You could do some or all of the above but only if you lodge a complaint about mis-sold PPI. Do you have PPI? Was is mis-sold?


How do Really Know if you Were Mis-sold PPI?

It can be confusing attempting to understand if the payment protection insurance (PPI) policy you have, was actually mis-sold to you.

Here we attempt to de-mist some of the fog that can surround making a PPI claim.

#1 What PPI policy?

If you are asking yourself this question, you may be assuming that you don't have a PPI policy because, surely you would know?

But there is a problem and that is, many PPI were 'sold' to customers by the bank or lender simply adding them to your account without you knowing or, writing to you after they linked it to your account, telling you how great it was.

This is wrong on so many levels but in terms of mis-selling, you will not have had the policy, its terms and conditions etc. explained clearly to you.

Our advice - check every credit product, from personal loans to credit cards, for PPI even if you think you don't have a PPI policy at all!

#2 Your employment status

The terms and conditions of PPI were fairly narrow. The only people who were really covered were those in permanent, full time employment working more than 30 hours per week.

If you were or are self-employed, unemployed, retired or working in temporary or zero-hour contracts, then PPI is unlikely to offer you any kind of cover.

#3 Your health status

Thankfully, most of us enjoy good health but when things do go wrong, you need the peace of mind that any insurance policies you have will pay out when they say they will.

With PPI, you don't have this peace of mind. Put simply, the medical conditions it did and did not cover were again, fairly narrow. There were exclusions too and unless these were pointed out to you, you may have taken out the policy completely unaware that it did not and would not cover existing medical conditions.

Neither did some PPI policies cover things like back injuries or conditions, nor mental health illnesses either.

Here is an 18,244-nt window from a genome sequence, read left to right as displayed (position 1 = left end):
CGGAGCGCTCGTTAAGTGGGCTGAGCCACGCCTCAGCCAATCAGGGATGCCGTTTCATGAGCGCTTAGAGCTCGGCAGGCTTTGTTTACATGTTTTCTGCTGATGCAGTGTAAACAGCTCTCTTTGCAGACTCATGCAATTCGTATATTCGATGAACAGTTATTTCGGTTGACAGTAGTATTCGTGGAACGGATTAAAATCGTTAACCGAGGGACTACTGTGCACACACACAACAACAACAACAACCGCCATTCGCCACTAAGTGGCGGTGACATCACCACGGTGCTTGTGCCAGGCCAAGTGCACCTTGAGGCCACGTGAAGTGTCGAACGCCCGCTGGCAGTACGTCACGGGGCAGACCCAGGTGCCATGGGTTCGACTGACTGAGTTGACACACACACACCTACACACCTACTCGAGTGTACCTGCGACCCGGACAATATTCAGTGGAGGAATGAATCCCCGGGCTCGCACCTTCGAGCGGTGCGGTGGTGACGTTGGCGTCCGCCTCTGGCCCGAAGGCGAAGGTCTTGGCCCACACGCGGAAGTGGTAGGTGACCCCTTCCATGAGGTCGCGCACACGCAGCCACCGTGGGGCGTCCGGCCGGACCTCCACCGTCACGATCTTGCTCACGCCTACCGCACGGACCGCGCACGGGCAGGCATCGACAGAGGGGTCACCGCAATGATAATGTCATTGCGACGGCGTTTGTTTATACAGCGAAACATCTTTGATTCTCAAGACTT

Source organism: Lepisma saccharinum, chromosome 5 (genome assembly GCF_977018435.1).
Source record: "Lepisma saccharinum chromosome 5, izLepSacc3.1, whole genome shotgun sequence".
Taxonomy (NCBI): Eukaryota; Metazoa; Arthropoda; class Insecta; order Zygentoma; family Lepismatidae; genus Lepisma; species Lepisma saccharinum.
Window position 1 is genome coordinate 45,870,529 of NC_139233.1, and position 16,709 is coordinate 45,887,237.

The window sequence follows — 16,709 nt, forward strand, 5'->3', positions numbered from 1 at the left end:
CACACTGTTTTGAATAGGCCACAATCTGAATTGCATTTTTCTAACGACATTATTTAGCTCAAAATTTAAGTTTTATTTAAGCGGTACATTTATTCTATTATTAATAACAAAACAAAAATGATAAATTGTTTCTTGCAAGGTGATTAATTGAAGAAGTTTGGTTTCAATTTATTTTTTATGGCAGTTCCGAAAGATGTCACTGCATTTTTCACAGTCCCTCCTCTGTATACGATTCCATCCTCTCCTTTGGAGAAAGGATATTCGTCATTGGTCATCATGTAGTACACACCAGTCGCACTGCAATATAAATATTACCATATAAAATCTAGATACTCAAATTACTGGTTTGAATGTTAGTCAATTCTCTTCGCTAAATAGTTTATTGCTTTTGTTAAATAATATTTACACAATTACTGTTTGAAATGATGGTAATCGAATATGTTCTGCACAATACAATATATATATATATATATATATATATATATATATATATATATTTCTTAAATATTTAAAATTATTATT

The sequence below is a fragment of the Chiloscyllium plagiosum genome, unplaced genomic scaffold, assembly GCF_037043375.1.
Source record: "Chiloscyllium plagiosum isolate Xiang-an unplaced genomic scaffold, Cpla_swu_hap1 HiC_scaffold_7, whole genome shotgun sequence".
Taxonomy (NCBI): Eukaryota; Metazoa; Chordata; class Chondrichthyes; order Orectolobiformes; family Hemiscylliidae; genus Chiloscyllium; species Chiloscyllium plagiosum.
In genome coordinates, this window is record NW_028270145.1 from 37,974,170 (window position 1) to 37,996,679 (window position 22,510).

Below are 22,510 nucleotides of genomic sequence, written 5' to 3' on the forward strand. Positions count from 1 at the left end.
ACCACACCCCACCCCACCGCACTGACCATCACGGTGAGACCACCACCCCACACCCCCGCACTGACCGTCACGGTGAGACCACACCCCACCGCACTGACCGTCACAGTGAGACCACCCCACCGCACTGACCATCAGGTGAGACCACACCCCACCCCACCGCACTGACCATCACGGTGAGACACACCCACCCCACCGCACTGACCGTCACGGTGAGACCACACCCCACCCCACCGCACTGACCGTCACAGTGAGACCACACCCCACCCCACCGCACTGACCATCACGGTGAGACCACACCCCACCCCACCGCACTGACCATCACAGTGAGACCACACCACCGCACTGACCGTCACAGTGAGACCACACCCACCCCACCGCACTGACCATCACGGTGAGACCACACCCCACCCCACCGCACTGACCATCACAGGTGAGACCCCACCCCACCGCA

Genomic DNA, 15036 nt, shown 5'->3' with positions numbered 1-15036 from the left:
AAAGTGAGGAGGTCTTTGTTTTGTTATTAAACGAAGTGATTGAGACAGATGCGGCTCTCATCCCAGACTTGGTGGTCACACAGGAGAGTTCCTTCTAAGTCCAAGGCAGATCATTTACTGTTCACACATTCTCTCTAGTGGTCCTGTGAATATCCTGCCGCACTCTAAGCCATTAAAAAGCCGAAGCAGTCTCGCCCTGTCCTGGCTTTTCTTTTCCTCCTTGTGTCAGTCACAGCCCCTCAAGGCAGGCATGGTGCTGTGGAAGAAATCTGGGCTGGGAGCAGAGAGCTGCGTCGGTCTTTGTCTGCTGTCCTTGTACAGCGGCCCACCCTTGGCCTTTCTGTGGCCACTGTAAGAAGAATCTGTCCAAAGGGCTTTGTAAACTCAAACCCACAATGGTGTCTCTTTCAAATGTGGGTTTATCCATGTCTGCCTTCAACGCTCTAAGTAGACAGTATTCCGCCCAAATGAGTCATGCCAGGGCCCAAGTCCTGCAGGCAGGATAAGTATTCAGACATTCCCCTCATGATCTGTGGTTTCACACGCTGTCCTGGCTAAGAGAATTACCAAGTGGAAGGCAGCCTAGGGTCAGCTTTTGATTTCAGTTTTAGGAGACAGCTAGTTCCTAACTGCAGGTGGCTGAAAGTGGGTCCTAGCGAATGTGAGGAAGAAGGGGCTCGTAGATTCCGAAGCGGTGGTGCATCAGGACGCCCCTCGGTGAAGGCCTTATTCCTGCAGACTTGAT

#4 An obligatory product?

When we apply for a loan etc., is it an emotive decision, fuelled on by the need to have the money to change something. It could be something as basic as buying a new boiler and other home improvements, to upgrading the family car to a more reliable one.

This changes how we view things and so when the bank or lender said PPI was compulsory, customers didn't question it. PPI is not compulsory thus, if you were given the impression that it was, then you could have a claim for PPI compensation.

Find out more and start your claim today too, with Payment Protection Scotland.

Who do you Bank With?

With banks and lenders still adding more money to their PPI compensation funds, it pays to keep an eye on which bank top the list - but why?

The mis-selling of payment protection insurance (PPI) is a scandal that has rocked the British financial sector to its core. And just when you think the saga is finally dying a death, something comes along to reignite it.

Which bank tops the list?

Lloyds Banking Group has set aside billions - £14 billion to be precise - to compensate customers who were mis-sold PPI by its representative and those of other banks, credit cards companies etc. that it owes.

As the biggest banking group in the UK, it is no surprise that they have the biggest bill. Although there are separate banking licences for some of the banks under its umbrella, Lloyds banking Group can name major banks like Lloyds and Halifax as being owned by them.

These banks all have several thousand customers across the UK, all of whom could have a significant PPI compensation claim, hence the largest PPI compensation pot out of all the banks.

How to claim your money back

Claiming PPI compensation is important. The bank took your money for a product that they knew, in most cases, was not suitable for you.

There are many mis-selling reasons;

  • Age - PPI policies cover people between the ages of 18 and 65 however, many banks and lenders sold the policies who were older than 65. This meant, if they tried to claim, they would be unable too.
  • Self-employed - people who ran their own businesses were not covered by the PPI policy but this did not stop banks and their representatives from selling policies to them.
  • Part time employment - PPI policies tended to cover people who worked full time for 30 hours or more a week. Some customers who bought PPI would not be covered if they worked part time or less than 16 hours. This information should have been made clear to you.
  • Compulsory - many customers were told that buying PPI was part of the loan package or were given the impression that for their application to be successful that they had to buy PPI. There is no premise in law that says you have to buy the bank's insurance policy or any other kind of product in addition to a loan.
  • Added without your knowledge or consent - you may have received a letter from a bank or lender that tells you about the great product that they have added to your account. However, if you didn't check the small print carefully, you will not have noticed that the policy was of no use nor of any relevance to you. But you were still paying for it.